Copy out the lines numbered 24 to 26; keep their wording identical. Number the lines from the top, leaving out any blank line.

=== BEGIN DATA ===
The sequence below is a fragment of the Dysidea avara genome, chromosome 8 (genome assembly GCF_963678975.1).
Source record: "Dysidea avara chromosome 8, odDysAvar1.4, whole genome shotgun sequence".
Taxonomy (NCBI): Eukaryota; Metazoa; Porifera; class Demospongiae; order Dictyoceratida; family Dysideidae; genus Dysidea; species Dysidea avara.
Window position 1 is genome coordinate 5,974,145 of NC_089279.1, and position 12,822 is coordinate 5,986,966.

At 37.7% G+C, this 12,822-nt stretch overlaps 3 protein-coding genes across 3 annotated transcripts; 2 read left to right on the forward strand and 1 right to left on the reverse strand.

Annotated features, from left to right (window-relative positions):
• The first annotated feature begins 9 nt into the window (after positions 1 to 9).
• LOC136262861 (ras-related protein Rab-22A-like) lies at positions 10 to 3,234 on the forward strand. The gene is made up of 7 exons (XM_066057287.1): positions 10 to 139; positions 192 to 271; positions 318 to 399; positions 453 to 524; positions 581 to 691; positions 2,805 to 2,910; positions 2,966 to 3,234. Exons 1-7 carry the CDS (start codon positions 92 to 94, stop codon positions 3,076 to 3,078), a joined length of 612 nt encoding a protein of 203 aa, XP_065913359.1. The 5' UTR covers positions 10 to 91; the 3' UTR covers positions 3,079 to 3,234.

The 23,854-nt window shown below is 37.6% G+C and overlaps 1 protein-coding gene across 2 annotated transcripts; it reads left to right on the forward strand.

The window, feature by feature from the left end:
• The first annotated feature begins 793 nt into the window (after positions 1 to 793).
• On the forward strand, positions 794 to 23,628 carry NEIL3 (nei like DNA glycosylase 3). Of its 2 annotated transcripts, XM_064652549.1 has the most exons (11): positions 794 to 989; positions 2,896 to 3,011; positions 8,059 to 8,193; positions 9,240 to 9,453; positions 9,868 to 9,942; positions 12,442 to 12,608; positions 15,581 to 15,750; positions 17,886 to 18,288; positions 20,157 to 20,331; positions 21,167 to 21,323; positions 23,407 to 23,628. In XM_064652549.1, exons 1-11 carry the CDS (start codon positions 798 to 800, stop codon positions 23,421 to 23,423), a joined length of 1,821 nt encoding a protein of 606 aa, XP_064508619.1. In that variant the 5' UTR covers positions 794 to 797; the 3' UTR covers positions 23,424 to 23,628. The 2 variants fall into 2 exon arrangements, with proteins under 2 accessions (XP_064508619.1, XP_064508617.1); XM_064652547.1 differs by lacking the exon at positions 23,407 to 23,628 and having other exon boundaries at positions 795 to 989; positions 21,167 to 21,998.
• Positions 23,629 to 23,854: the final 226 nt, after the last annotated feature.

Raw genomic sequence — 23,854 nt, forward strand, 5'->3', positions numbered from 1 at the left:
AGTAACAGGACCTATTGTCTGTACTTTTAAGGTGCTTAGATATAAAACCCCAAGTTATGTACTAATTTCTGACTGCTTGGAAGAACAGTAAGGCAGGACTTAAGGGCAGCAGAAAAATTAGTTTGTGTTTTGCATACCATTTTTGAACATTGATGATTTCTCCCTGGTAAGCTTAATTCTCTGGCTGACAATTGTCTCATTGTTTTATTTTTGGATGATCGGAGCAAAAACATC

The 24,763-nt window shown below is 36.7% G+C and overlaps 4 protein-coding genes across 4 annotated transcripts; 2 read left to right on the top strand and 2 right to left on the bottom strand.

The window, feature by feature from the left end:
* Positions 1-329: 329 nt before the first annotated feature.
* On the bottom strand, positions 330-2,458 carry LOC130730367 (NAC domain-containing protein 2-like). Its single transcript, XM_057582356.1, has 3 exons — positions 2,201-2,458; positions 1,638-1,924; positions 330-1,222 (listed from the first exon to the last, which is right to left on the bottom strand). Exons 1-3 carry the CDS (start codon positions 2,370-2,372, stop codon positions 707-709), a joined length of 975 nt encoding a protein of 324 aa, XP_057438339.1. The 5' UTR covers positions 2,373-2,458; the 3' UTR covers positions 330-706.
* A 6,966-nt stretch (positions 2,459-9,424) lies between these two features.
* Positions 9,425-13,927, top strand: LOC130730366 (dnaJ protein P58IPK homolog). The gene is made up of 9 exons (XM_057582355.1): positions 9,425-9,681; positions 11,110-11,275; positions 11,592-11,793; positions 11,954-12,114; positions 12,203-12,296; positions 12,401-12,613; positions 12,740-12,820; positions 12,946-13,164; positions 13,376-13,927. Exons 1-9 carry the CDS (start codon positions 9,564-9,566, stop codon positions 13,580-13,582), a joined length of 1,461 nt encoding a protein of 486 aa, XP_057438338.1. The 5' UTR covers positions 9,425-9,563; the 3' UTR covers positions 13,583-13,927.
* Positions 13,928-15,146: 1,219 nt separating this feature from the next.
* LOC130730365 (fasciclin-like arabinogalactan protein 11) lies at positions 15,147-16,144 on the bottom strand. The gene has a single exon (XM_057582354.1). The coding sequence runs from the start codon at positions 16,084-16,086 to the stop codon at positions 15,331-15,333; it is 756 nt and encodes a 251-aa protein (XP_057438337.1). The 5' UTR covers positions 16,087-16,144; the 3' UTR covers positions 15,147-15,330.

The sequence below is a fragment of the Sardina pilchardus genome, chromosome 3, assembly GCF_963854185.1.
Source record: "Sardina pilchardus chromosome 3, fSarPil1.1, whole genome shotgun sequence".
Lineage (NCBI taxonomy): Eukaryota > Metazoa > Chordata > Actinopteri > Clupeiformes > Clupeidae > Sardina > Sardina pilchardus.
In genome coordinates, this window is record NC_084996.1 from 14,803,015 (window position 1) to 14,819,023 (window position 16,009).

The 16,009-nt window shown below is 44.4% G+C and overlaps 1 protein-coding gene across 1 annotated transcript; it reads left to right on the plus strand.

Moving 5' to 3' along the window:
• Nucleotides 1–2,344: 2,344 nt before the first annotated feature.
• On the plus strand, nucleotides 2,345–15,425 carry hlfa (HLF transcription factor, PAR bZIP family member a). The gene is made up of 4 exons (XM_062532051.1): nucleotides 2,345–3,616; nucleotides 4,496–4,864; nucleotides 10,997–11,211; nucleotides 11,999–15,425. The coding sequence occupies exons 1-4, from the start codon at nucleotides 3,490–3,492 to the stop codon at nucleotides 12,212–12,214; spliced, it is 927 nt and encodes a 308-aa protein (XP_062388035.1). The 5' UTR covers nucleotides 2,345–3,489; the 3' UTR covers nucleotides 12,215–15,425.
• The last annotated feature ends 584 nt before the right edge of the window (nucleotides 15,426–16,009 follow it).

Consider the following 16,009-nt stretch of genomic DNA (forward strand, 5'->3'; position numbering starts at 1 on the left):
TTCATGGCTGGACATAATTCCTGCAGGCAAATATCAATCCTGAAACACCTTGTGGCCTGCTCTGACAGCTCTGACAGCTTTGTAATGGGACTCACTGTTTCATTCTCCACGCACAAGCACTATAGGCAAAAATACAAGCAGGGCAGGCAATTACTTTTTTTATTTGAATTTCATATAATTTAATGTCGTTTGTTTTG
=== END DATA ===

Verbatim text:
The sequence below is a fragment of the Sardina pilchardus genome, chromosome 3, assembly GCF_963854185.1.
Source record: "Sardina pilchardus chromosome 3, fSarPil1.1, whole genome shotgun sequence".
Lineage (NCBI taxonomy): Eukaryota > Metazoa > Chordata > Actinopteri > Clupeiformes > Clupeidae > Sardina > Sardina pilchardus.